California court officials plan to let those with traffic tickets across the state appear in court without paying up front.
The new rule, expected to win approval from the state Judicial Council at a special telephone meeting Monday, is viewed by policymakers as a preliminary move in a broader effort to expand access to the court system.
It was spearheaded by Chief Justice Tani Cantil-Sakauye, who pushed for the change on an urgency basis in response to concerns about disparities in how courts notify defendants and handle bail when someone challenges a citation in court.
While many counties, including Sacramento, San Francisco and Los Angeles, generally do not require payment to contest a ticket, some do. Marin County, for example, tells motorists they must post the full bail, considered a guarantee of appearance, before a trial date will be set. El Dorado County requires motorists to first post bail, according to its website. If found not guilty, motorists are refunded the amount in four to six weeks.
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Presiding Judge Marsha Slough of San Bernardino Superior Court described the traffic rules for fines, fees and trials as “complex and convoluted.” The new rule, developed in weeks rather than the usual months, would establish a standardized policy and take effect immediately. It provides for certain exceptions and requires courts to give traffic defendants notice of their options in written instructions or other materials.
“Our goal is to let people have their day in court,” Slough said.
Neither Slough nor a spokeswoman for the council could provide information on how many counties would be affected.
Robert Sherman, the assistant court executive officer in Ventura, said the rule would have virtually no effect on operations there, save for some possible adjustments to the notices it sends.
“That should be the case in the majority of the courts around the state,” he said.
About 1.7 million of 4.75 million California traffic infractions were contested in 2012-13.
The proposal comes amid renewed debate about how to lessen the financial blow of mushrooming government fees and fines, particularly on the poor. More than 4 million Californians have had their driver’s licenses revoked for failure to pay traffic fines or appear in court, state records show, with the number rising during the economic recession. That has inspired state amnesty legislation, and a similar proposal by Gov. Jerry Brown, to help clear the years-old suspension backlog.
California court officials said they were motivated by a recent analysis from legal aid and civil rights groups that found low-income residents are being disproportionately affected by laws and procedures relating to license suspensions. The report, which came out in April, noted that some counties require bail for anyone who wants a court date on their citation.
About 1.7 million of 4.75 million California traffic infractions were contested in 2012-13, according to most recent statistics available from the Judicial Council.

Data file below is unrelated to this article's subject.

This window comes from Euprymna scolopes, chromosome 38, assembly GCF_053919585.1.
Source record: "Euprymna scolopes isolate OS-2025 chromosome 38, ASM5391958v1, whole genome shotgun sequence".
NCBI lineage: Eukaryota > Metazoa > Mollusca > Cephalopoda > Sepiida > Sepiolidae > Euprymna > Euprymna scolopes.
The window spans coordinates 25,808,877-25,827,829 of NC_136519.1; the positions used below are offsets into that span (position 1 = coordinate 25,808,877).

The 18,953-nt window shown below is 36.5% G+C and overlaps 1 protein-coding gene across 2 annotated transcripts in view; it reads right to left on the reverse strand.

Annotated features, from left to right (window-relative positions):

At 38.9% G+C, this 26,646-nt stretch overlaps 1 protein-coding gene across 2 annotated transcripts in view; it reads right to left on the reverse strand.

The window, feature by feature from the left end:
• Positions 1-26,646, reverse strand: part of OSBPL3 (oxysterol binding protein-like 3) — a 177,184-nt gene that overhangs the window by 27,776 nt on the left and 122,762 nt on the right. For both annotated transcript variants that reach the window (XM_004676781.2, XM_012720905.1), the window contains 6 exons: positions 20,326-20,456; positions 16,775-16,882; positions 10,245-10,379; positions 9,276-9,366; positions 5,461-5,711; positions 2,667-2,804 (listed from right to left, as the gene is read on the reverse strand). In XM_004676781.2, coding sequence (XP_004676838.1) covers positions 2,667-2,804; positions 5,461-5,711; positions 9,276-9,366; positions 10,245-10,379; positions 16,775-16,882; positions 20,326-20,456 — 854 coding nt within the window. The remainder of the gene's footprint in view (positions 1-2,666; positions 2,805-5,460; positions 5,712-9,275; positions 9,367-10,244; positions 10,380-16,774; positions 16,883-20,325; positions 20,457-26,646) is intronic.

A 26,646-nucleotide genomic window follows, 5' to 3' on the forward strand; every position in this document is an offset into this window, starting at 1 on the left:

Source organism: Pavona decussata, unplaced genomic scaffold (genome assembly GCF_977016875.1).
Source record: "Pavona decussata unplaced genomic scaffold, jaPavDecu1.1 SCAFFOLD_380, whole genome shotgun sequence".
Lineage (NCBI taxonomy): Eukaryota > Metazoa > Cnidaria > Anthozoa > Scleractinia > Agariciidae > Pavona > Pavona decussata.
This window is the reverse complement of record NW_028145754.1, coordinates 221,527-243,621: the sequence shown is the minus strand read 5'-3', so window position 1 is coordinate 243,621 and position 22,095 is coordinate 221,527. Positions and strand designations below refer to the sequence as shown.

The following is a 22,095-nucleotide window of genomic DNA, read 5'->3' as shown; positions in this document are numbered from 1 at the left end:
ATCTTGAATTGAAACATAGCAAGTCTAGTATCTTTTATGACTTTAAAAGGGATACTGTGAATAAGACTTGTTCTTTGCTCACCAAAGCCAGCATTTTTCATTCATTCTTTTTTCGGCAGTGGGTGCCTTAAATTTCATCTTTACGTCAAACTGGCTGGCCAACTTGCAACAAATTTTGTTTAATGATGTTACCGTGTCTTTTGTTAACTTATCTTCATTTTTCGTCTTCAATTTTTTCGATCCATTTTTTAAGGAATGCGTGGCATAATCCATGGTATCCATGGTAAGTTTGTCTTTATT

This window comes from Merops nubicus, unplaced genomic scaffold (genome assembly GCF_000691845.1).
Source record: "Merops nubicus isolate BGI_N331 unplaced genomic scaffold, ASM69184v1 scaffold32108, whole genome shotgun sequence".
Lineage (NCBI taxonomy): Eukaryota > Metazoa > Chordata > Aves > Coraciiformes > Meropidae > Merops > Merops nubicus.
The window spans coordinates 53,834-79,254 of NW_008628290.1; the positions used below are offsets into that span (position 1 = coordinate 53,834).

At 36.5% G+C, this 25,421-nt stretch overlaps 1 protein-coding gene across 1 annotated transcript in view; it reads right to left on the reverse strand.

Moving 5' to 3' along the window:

“If you have money, you can get a trial, as is your constitutional right,” it states. “If you cannot afford to pay to get into court, you could be stuck with no driver’s license and hundreds or thousands of dollars in fines – even if you are innocent.”
Elisa Della-Piana, a co-author of the report and program director of the East Bay Community Law Center, said she was initially excited to hear that the courts were moving swiftly to take up the issue. However, she and others from the Western Center on Law & Poverty, Lawyers’ Committee for Civil Rights and Bay Area Legal Aid said they were disappointed that the change would not deal with the broader problem of motorists who incur substantial costs after failing to appear.
The group wants motorists who miss their first court date to have a second chance to appear without making the payment.
In a Friday letter to the Judicial Council, they wrote that the proposed change “would continue (a) two-tiered system of justice.”
“With this requirement, people who missed their original court date will still bear the burden of paying all of their fines, fees and assessments before being able to appear before a judge,” the letter states. “... we see that the principal problem is with exactly that group of people who missed their original court date and cannot get in front of a judge because they cannot afford the $300 assessment for failure to appear.”
Worse, Della-Piana said, the new rule may actually serve as a setback of sorts because counties where officials seemed amenable to doing things differently may now feel bound by a statewide policy.
“Requiring a few less people to pay is a small step. And to the extent we should celebrate every step, even the small ones, that’s great,” she said in an interview. “But without addressing the 4.4 million people with suspended licenses, the Judicial Council is turning a blind eye to the rampant injustice across the state.”
Slough, chair of the trial court presiding judges advisory committee, countered that the change demonstrates Cantil-Sakauye is committed to advancing reforms.
She and judges have become increasingly aware of the roadblocks that have “inadvertently and unintentionally” caused difficulties for people “who are just trying to get in a car and get to work or find a job,” Slough said.
She noted that the chief justice’s Futures Commission is also diving into larger issues of access, including the impact of all fines, fees and court penalties.
“My hope is that people view the chief’s direction as a significant first step,” Slough added. “It’s unprecedented in the speed in which this is being implemented, and we recognize it not as the solution, but a large piece in a complex puzzle of which all three branches hold corner pieces.”